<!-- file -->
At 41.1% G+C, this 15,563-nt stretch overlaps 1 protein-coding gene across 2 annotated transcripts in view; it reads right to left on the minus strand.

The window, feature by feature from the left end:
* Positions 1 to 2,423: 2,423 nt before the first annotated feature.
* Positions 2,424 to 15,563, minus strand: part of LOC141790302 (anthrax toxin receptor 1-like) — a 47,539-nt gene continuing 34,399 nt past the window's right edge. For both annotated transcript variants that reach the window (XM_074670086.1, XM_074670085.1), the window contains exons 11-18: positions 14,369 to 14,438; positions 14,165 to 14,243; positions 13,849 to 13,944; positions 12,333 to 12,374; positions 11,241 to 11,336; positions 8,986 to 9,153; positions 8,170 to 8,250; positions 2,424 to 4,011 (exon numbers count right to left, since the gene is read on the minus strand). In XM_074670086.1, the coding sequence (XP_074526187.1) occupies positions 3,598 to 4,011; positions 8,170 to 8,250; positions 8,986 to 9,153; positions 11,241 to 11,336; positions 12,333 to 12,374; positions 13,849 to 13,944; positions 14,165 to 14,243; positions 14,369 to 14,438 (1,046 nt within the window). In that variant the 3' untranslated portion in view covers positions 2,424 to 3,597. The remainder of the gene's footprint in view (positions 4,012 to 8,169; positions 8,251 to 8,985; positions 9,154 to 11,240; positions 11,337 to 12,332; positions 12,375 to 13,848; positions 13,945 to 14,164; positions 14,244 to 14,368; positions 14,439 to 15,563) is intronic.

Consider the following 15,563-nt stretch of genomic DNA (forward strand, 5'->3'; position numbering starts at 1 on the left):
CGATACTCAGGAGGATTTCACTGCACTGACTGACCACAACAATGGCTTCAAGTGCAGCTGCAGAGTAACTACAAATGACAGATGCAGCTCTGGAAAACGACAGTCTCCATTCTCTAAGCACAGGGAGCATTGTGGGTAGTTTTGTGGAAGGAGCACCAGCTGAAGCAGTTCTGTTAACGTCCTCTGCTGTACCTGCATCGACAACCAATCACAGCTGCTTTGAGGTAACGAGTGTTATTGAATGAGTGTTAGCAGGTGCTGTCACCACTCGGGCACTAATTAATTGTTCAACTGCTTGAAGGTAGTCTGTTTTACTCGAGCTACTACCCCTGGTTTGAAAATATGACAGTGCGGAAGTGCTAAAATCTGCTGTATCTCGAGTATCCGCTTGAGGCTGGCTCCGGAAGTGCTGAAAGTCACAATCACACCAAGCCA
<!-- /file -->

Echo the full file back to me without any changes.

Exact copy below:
At 41.1% G+C, this 15,563-nt stretch overlaps 1 protein-coding gene across 2 annotated transcripts in view; it reads right to left on the minus strand.

The window, feature by feature from the left end:
* Positions 1 to 2,423: 2,423 nt before the first annotated feature.
* Positions 2,424 to 15,563, minus strand: part of LOC141790302 (anthrax toxin receptor 1-like) — a 47,539-nt gene continuing 34,399 nt past the window's right edge. For both annotated transcript variants that reach the window (XM_074670086.1, XM_074670085.1), the window contains exons 11-18: positions 14,369 to 14,438; positions 14,165 to 14,243; positions 13,849 to 13,944; positions 12,333 to 12,374; positions 11,241 to 11,336; positions 8,986 to 9,153; positions 8,170 to 8,250; positions 2,424 to 4,011 (exon numbers count right to left, since the gene is read on the minus strand). In XM_074670086.1, the coding sequence (XP_074526187.1) occupies positions 3,598 to 4,011; positions 8,170 to 8,250; positions 8,986 to 9,153; positions 11,241 to 11,336; positions 12,333 to 12,374; positions 13,849 to 13,944; positions 14,165 to 14,243; positions 14,369 to 14,438 (1,046 nt within the window). In that variant the 3' untranslated portion in view covers positions 2,424 to 3,597. The remainder of the gene's footprint in view (positions 4,012 to 8,169; positions 8,251 to 8,985; positions 9,154 to 11,240; positions 11,337 to 12,332; positions 12,375 to 13,848; positions 13,945 to 14,164; positions 14,244 to 14,368; positions 14,439 to 15,563) is intronic.

Consider the following 15,563-nt stretch of genomic DNA (forward strand, 5'->3'; position numbering starts at 1 on the left):
CGATACTCAGGAGGATTTCACTGCACTGACTGACCACAACAATGGCTTCAAGTGCAGCTGCAGAGTAACTACAAATGACAGATGCAGCTCTGGAAAACGACAGTCTCCATTCTCTAAGCACAGGGAGCATTGTGGGTAGTTTTGTGGAAGGAGCACCAGCTGAAGCAGTTCTGTTAACGTCCTCTGCTGTACCTGCATCGACAACCAATCACAGCTGCTTTGAGGTAACGAGTGTTATTGAATGAGTGTTAGCAGGTGCTGTCACCACTCGGGCACTAATTAATTGTTCAACTGCTTGAAGGTAGTCTGTTTTACTCGAGCTACTACCCCTGGTTTGAAAATATGACAGTGCGGAAGTGCTAAAATCTGCTGTATCTCGAGTATCCGCTTGAGGCTGGCTCCGGAAGTGCTGAAAGTCACAATCACACCAAGCCA